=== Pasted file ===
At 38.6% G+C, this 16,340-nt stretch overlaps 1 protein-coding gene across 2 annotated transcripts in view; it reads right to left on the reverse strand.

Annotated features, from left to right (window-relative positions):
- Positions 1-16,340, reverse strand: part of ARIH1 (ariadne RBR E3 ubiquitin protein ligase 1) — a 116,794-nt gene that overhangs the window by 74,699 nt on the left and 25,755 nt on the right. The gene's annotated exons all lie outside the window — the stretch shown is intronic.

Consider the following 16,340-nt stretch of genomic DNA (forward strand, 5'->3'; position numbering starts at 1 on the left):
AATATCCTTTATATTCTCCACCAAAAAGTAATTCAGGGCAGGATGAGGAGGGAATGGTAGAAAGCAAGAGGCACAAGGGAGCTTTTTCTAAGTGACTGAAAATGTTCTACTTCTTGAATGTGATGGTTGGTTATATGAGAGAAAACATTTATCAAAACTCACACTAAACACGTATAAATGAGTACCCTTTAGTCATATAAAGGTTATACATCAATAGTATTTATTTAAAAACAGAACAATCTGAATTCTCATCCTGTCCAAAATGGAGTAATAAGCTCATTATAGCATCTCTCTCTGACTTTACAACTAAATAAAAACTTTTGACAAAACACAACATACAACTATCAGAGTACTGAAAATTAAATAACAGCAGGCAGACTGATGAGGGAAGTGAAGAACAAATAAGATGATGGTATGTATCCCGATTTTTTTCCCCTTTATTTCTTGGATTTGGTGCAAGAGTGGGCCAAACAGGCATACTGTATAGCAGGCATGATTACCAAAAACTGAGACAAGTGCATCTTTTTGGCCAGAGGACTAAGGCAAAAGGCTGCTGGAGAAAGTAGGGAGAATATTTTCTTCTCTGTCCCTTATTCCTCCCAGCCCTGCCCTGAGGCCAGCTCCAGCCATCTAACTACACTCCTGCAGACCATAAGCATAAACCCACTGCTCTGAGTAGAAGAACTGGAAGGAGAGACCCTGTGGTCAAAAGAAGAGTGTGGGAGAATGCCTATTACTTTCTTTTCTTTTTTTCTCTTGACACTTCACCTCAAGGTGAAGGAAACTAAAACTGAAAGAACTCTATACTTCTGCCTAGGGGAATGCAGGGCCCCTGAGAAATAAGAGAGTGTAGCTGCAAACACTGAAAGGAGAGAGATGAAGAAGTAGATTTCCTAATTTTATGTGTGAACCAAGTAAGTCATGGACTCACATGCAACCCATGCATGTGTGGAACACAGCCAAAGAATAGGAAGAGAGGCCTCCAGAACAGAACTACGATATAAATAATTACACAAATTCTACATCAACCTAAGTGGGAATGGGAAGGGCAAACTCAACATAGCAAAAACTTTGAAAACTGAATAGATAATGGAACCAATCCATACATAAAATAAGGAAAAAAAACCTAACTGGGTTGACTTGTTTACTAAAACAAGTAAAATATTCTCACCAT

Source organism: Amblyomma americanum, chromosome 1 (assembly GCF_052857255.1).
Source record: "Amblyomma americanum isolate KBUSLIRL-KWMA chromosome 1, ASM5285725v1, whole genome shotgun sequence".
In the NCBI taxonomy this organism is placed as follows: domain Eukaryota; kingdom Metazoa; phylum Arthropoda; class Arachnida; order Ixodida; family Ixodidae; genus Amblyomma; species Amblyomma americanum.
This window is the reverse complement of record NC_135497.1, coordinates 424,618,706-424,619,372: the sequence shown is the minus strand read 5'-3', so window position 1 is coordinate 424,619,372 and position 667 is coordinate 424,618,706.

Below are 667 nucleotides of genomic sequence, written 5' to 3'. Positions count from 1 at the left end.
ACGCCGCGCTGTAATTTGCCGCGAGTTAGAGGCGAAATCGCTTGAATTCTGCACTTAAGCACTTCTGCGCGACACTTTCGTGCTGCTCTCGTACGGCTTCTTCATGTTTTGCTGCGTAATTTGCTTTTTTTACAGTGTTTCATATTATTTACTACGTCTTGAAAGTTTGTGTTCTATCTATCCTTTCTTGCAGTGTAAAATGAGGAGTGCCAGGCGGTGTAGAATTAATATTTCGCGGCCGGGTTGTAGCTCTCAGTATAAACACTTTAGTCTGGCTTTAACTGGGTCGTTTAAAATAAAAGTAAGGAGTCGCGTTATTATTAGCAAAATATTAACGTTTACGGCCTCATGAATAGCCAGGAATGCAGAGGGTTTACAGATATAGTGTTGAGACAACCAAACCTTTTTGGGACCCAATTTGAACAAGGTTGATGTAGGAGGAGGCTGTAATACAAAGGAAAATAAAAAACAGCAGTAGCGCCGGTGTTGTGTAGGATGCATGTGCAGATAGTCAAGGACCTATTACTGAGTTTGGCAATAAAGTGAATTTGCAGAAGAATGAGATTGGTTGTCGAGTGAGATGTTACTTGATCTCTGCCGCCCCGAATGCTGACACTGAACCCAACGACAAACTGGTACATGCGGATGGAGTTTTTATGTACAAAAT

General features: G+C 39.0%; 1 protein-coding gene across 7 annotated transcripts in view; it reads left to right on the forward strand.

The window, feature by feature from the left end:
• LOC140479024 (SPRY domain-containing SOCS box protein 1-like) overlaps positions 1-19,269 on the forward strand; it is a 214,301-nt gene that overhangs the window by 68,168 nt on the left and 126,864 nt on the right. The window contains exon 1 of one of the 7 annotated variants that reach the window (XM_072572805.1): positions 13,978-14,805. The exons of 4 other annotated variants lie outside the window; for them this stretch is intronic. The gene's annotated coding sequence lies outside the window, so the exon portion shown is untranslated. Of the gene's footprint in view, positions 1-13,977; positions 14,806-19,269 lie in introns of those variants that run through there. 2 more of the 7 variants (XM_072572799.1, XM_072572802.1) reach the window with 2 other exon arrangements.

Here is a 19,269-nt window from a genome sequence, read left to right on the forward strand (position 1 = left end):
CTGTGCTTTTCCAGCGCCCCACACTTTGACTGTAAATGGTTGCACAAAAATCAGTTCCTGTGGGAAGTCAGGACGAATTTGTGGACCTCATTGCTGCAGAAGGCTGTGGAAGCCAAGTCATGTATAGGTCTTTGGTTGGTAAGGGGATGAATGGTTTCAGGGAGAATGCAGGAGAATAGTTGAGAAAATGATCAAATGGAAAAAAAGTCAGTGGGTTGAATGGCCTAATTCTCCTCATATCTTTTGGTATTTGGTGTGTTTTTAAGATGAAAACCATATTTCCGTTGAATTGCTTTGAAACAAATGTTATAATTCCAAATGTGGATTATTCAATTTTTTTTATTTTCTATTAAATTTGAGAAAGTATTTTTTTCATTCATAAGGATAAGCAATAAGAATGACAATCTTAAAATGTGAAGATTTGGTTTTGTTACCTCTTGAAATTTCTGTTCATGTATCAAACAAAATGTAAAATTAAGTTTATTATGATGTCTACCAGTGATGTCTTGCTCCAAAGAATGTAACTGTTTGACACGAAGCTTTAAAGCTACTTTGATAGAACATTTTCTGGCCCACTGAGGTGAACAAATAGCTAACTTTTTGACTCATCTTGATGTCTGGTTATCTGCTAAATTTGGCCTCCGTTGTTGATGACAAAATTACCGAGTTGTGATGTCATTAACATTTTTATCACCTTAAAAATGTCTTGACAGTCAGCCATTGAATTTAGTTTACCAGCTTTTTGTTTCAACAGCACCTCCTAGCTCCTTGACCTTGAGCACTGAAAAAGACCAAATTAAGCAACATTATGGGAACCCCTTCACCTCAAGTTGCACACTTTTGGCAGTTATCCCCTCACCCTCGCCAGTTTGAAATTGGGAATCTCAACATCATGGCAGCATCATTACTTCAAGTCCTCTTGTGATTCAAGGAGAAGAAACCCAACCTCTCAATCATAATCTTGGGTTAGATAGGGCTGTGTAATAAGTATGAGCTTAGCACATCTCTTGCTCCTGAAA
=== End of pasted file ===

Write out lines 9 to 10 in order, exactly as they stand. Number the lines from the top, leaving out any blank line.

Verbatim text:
This window is the reverse complement of record NC_135497.1, coordinates 424,618,706-424,619,372: the sequence shown is the minus strand read 5'-3', so window position 1 is coordinate 424,619,372 and position 667 is coordinate 424,618,706.

Below are 667 nucleotides of genomic sequence, written 5' to 3'. Positions count from 1 at the left end.